As Hurricane Michael looms, Fla., Democrats want to be sure everyone can register to vote

Hurricane Michael is closing in on the Florida panhandle, threatening voter registration efforts ahead of the gubernatorial election, but Democratic officials want extensions put in place

Hurricane Michael
Tallahassee Mayor and Democratic gubernatorial candidate, Andrew Gillum, left, helps Eboni Sipling fill up sandbags in Tallahassee, Fla., Monday, Oct. 8, 2018. Residents in Florida’s Panhandle and Big Bend are getting ready for Hurricane Michael, which is expected to make landfall by midweek. (AP Photo/Gary Fineout)

 

As another deadly hurricane presses down on Florida, Democrats in the state filed an emergency motion in federal court Tuesday to extend the voter registration deadline by a week, the Huffington Post reports.

The deadline to register to vote in Florida was Oct. 9, but Florida Secretary of State Kenneth Detzner told local election officials that they would be able to accept paper registrations when their offices reopen if they’ve had to close, according to the news organization. By early Wednesday afternoon, Hurricane Michael had been classified as a Category 4 storm that would set off catastrophic damage.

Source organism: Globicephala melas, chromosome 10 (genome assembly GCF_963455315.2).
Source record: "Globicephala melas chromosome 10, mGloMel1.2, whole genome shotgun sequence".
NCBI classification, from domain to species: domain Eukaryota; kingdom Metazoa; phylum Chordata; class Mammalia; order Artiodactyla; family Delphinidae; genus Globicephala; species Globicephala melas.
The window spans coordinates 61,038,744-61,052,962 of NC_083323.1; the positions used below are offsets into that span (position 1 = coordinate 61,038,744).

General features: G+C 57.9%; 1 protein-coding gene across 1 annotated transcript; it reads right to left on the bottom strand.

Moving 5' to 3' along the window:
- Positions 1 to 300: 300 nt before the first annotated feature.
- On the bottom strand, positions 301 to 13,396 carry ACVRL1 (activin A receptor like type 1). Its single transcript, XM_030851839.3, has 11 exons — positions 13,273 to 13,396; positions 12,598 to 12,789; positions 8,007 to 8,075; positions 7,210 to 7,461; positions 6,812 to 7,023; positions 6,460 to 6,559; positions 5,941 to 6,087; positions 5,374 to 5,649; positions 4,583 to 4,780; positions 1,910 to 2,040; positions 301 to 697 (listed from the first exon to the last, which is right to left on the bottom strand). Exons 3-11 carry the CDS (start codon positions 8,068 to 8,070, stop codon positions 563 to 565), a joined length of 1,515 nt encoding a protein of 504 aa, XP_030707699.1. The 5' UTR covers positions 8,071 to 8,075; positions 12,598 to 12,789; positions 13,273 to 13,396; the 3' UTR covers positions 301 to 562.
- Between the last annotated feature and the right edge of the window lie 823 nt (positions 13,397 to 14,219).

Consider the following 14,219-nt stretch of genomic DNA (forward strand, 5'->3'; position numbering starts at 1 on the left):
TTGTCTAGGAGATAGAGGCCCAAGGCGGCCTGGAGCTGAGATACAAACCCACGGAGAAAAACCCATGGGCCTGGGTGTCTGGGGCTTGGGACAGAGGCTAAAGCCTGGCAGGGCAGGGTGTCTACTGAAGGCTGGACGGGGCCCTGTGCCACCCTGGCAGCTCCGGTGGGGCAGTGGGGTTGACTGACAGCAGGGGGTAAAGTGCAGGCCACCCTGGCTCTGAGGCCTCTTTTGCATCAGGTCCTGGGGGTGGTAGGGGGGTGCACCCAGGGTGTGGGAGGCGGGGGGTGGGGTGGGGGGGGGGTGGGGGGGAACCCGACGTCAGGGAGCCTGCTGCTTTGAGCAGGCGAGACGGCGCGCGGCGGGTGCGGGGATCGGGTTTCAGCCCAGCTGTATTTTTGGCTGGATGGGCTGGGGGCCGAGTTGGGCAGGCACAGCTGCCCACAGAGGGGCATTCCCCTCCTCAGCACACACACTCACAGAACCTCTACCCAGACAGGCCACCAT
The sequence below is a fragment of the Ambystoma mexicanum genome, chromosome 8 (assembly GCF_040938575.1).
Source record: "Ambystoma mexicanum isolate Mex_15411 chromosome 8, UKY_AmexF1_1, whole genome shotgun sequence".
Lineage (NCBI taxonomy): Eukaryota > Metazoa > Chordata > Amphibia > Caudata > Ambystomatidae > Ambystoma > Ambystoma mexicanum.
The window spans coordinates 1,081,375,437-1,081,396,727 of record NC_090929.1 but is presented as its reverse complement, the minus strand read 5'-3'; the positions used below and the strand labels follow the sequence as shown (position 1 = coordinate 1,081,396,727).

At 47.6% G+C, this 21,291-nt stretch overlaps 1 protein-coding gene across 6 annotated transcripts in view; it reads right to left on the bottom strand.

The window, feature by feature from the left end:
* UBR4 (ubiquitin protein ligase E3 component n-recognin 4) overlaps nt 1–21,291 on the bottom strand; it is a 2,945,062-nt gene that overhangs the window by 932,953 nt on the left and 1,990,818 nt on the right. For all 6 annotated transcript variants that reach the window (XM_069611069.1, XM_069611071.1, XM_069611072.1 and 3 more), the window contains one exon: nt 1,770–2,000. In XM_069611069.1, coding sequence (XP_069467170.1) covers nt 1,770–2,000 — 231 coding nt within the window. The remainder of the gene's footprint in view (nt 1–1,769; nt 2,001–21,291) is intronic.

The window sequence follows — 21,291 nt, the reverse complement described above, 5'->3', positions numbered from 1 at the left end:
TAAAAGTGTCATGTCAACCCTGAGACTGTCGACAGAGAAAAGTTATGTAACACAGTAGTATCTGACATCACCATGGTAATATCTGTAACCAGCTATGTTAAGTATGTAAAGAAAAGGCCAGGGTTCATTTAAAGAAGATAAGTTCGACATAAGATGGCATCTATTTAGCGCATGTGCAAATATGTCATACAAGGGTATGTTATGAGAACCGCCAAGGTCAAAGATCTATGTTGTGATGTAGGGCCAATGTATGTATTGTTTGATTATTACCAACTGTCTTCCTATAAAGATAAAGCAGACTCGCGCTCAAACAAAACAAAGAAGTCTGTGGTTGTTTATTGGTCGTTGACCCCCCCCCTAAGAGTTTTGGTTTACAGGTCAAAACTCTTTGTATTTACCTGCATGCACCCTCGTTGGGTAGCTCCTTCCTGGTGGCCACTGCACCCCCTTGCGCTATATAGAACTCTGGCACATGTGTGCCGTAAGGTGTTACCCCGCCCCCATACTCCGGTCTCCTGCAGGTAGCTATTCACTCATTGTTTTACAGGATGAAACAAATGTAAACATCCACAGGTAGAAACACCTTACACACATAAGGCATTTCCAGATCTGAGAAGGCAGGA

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Florida is a key state in the midterm elections, the subject of heightened get-out-the-vote efforts by Democrats.

Tallahassee mayor Andrew Gillum is launching a bid to become the state’s first black governor as he goes up against Ron DeSantis, a Republican. Gov. Rick Scott, a Republican, is challenging U.S. Sen. Bill Nelson, a Democrat, in a race expected to be close. Along with those two closely watched races is a constitutional amendment on the ballot to automatically restore voting rights to 1.5 million state residents with felony convictions who complete their sentences.

Lawyers for the Florida Democratic Party said in their emergency filing that Detzner’s solution was “insufficient and confusing.”

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If residents have evacuated, they may not make it back in time to hand over their registration forms to their local registrars’ offices, the lawyers argue. The lawyers also pointed out an additional problem: that the secretary of state’s directive did not explain whether election officials could accept mail-in registration applications postmarked after Tuesday’s deadline.

“This limited, confusing and inconsistent solution is not sufficient to adequately protect the voting rights of Floridians,” the lawyers wrote in their motion. “A limited, one-day extension applied arbitrarily across Florida is no solution at all.”

“Thousands of eligible Florida voters who are complying with evacuation requests and preparing for the storm may not have the opportunity to register to vote as a result of Hurricane Michael,” Terrie Rizzo, chairwoman of the Florida Democratic Party, said in a statement.

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